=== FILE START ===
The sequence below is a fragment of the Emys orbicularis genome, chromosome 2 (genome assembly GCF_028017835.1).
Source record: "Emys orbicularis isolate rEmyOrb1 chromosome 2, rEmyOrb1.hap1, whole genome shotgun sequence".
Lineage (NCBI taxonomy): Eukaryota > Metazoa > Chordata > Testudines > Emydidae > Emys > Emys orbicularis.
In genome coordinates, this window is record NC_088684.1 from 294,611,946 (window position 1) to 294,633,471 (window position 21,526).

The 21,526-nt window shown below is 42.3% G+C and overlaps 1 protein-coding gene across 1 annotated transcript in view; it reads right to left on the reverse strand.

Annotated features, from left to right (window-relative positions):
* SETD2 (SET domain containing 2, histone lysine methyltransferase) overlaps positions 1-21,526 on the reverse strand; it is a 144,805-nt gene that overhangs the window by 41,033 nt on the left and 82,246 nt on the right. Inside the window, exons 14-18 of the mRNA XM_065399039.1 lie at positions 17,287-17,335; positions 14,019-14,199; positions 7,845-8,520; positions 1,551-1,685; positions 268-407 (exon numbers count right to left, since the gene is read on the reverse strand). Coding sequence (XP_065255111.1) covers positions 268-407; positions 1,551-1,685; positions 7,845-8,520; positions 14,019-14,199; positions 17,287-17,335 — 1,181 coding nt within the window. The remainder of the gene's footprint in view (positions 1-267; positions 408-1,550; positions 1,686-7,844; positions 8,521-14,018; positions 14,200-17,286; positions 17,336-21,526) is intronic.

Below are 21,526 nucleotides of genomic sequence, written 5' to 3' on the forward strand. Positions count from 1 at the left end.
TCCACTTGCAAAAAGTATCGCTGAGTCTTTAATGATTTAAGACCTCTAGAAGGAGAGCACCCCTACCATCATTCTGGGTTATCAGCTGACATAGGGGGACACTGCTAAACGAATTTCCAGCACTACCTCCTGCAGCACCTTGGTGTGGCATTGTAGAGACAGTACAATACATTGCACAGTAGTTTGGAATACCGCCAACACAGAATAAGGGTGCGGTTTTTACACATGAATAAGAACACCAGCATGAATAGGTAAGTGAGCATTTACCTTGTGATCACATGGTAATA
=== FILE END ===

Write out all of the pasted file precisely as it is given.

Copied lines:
The sequence below is a fragment of the Emys orbicularis genome, chromosome 2 (genome assembly GCF_028017835.1).
Source record: "Emys orbicularis isolate rEmyOrb1 chromosome 2, rEmyOrb1.hap1, whole genome shotgun sequence".
Lineage (NCBI taxonomy): Eukaryota > Metazoa > Chordata > Testudines > Emydidae > Emys > Emys orbicularis.
In genome coordinates, this window is record NC_088684.1 from 294,611,946 (window position 1) to 294,633,471 (window position 21,526).

The 21,526-nt window shown below is 42.3% G+C and overlaps 1 protein-coding gene across 1 annotated transcript in view; it reads right to left on the reverse strand.

Annotated features, from left to right (window-relative positions):
* SETD2 (SET domain containing 2, histone lysine methyltransferase) overlaps positions 1-21,526 on the reverse strand; it is a 144,805-nt gene that overhangs the window by 41,033 nt on the left and 82,246 nt on the right. Inside the window, exons 14-18 of the mRNA XM_065399039.1 lie at positions 17,287-17,335; positions 14,019-14,199; positions 7,845-8,520; positions 1,551-1,685; positions 268-407 (exon numbers count right to left, since the gene is read on the reverse strand). Coding sequence (XP_065255111.1) covers positions 268-407; positions 1,551-1,685; positions 7,845-8,520; positions 14,019-14,199; positions 17,287-17,335 — 1,181 coding nt within the window. The remainder of the gene's footprint in view (positions 1-267; positions 408-1,550; positions 1,686-7,844; positions 8,521-14,018; positions 14,200-17,286; positions 17,336-21,526) is intronic.

Below are 21,526 nucleotides of genomic sequence, written 5' to 3' on the forward strand. Positions count from 1 at the left end.
TCCACTTGCAAAAAGTATCGCTGAGTCTTTAATGATTTAAGACCTCTAGAAGGAGAGCACCCCTACCATCATTCTGGGTTATCAGCTGACATAGGGGGACACTGCTAAACGAATTTCCAGCACTACCTCCTGCAGCACCTTGGTGTGGCATTGTAGAGACAGTACAATACATTGCACAGTAGTTTGGAATACCGCCAACACAGAATAAGGGTGCGGTTTTTACACATGAATAAGAACACCAGCATGAATAGGTAAGTGAGCATTTACCTTGTGATCACATGGTAATA